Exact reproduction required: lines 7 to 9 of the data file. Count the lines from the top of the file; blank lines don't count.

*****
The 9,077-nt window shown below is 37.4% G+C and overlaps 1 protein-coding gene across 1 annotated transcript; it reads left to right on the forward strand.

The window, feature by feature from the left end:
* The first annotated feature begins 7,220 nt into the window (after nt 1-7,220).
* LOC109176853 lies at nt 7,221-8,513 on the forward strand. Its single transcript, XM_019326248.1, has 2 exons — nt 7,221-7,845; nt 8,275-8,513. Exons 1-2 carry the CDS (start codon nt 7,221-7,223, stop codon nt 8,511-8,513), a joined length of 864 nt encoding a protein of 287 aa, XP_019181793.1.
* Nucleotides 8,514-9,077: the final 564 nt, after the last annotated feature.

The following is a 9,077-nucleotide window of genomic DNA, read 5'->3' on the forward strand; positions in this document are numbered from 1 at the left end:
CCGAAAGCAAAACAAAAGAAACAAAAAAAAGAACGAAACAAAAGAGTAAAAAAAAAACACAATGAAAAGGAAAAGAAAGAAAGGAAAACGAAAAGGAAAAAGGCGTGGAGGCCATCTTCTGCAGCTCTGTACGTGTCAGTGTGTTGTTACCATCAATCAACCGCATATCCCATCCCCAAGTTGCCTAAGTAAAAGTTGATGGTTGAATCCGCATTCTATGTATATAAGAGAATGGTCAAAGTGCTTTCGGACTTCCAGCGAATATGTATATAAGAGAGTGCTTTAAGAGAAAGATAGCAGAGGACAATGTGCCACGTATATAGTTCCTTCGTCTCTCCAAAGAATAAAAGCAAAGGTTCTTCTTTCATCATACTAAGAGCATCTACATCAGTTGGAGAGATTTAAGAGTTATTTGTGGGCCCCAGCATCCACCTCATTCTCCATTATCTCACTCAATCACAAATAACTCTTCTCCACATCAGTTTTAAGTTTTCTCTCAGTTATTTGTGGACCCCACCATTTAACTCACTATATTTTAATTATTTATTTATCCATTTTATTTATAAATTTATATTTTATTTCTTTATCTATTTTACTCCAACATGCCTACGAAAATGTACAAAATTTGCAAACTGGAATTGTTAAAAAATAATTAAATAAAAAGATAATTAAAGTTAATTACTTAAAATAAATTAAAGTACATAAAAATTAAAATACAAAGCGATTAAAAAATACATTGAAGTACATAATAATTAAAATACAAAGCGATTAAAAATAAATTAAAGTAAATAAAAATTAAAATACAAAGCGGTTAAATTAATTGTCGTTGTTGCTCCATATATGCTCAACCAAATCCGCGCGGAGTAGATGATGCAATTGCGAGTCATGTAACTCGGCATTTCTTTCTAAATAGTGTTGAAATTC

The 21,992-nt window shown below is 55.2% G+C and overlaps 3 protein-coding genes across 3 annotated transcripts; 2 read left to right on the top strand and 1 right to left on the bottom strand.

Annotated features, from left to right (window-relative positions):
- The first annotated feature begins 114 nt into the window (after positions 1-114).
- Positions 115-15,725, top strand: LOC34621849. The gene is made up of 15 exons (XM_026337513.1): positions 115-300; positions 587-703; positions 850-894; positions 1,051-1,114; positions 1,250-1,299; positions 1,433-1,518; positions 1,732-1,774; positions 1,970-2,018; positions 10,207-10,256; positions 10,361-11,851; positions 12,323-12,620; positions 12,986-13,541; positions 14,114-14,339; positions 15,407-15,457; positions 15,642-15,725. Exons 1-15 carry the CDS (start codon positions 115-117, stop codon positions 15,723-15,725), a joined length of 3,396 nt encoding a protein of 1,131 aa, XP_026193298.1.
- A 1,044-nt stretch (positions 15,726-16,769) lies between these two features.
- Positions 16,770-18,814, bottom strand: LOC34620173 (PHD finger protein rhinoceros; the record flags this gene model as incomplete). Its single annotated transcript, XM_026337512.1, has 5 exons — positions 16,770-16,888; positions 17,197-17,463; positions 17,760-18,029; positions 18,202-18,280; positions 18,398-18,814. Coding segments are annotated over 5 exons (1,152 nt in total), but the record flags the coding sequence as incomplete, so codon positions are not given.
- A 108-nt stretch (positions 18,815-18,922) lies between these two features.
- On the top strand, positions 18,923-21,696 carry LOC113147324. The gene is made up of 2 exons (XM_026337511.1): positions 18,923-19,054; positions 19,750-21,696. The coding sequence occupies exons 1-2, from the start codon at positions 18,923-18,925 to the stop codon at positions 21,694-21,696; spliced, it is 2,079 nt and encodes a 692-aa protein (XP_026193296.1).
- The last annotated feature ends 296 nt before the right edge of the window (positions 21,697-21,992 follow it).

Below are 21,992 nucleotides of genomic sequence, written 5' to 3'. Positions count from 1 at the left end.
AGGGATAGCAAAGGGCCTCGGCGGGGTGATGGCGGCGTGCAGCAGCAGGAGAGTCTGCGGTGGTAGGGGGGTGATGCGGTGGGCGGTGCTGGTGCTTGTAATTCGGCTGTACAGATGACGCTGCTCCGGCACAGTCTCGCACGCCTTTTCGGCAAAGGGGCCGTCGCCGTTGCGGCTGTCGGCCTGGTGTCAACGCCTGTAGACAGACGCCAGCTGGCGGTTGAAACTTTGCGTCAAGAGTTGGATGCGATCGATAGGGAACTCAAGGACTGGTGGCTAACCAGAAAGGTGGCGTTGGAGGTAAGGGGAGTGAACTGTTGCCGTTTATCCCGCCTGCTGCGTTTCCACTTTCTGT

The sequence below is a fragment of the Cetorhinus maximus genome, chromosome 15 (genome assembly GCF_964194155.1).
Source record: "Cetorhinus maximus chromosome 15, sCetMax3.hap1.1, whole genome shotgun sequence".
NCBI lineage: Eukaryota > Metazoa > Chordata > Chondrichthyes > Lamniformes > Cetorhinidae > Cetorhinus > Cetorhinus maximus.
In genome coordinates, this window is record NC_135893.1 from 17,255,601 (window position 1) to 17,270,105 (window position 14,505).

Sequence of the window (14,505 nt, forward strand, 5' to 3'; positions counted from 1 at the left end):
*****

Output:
CCGAAAGCAAAACAAAAGAAACAAAAAAAAGAACGAAACAAAAGAGTAAAAAAAAAACACAATGAAAAGGAAAAGAAAGAAAGGAAAACGAAAAGGAAAAAGGCGTGGAGGCCATCTTCTGCAGCTCTGTACGTGTCAGTGTGTTGTTACCATCAATCAACCGCATATCCCATCCCCAAGTTGCCTAAGTAAAAGTTGATGGTTGAATCCGCATTCTATGTATATAAGAGAATGGTCAAAGTGCTTTCGGACTTCCAGCGAATATGTATATAAGAGAGTGCTTTAAGAGAAAGATAGCAGAGGACAATGTGCCACGTATATAGTTCCTTCGTCTCTCCAAAGAATAAAAGCAAAGGTTCTTCTTTCATCATACTAAGAGCATCTACATCAGTTGGAGAGATTTAAGAGTTATTTGTGGGCCCCAGCATCCACCTCATTCTCCATTATCTCACTCAATCACAAATAACTCTTCTCCACATCAGTTTTAAGTTTTCTCTCAGTTATTTGTGGACCCCACCATTTAACTCACTATATTTTAATTATTTATTTATCCATTTTATTTATAAATTTATATTTTATTTCTTTATCTATTTTACTCCAACATGCCTACGAAAATGTACAAAATTTGCAAACTGGAATTGTTAAAAAATAATTAAATAAAAAGATAATTAAAGTTAATTACTTAAAATAAATTAAAGTACATAAAAATTAAAATACAAAGCGATTAAAAAATACATTGAAGTACATAATAATTAAAATACAAAGCGATTAAAAATAAATTAAAGTAAATAAAAATTAAAATACAAAGCGGTTAAATTAATTGTCGTTGTTGCTCCATATATGCTCAACCAAATCCGCGCGGAGTAGATGATGCAATTGCGAGTCATGTAACTCGGCATTTCTTTCTAAATAGTGTTGAAATTC

The 21,992-nt window shown below is 55.2% G+C and overlaps 3 protein-coding genes across 3 annotated transcripts; 2 read left to right on the top strand and 1 right to left on the bottom strand.

Annotated features, from left to right (window-relative positions):